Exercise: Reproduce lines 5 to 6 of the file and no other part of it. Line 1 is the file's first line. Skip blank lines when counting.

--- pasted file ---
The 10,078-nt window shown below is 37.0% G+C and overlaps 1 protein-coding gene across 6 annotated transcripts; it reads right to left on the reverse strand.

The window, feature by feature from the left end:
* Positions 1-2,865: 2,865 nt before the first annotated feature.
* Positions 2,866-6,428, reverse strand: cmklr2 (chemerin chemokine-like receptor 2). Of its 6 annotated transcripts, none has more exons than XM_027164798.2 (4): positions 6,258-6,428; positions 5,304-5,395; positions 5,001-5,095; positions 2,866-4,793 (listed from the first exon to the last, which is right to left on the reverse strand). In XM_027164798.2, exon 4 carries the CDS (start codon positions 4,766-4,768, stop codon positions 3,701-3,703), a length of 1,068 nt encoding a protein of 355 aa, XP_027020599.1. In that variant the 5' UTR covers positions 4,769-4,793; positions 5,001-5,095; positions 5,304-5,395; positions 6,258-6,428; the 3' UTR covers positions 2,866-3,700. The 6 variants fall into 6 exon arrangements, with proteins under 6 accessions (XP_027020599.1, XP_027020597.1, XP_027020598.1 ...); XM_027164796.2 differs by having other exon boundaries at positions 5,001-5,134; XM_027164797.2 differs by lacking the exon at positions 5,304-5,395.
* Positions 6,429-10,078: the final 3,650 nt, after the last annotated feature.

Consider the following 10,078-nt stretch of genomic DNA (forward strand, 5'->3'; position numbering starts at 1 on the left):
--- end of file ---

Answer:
* Positions 6,429-10,078: the final 3,650 nt, after the last annotated feature.

Consider the following 10,078-nt stretch of genomic DNA (forward strand, 5'->3'; position numbering starts at 1 on the left):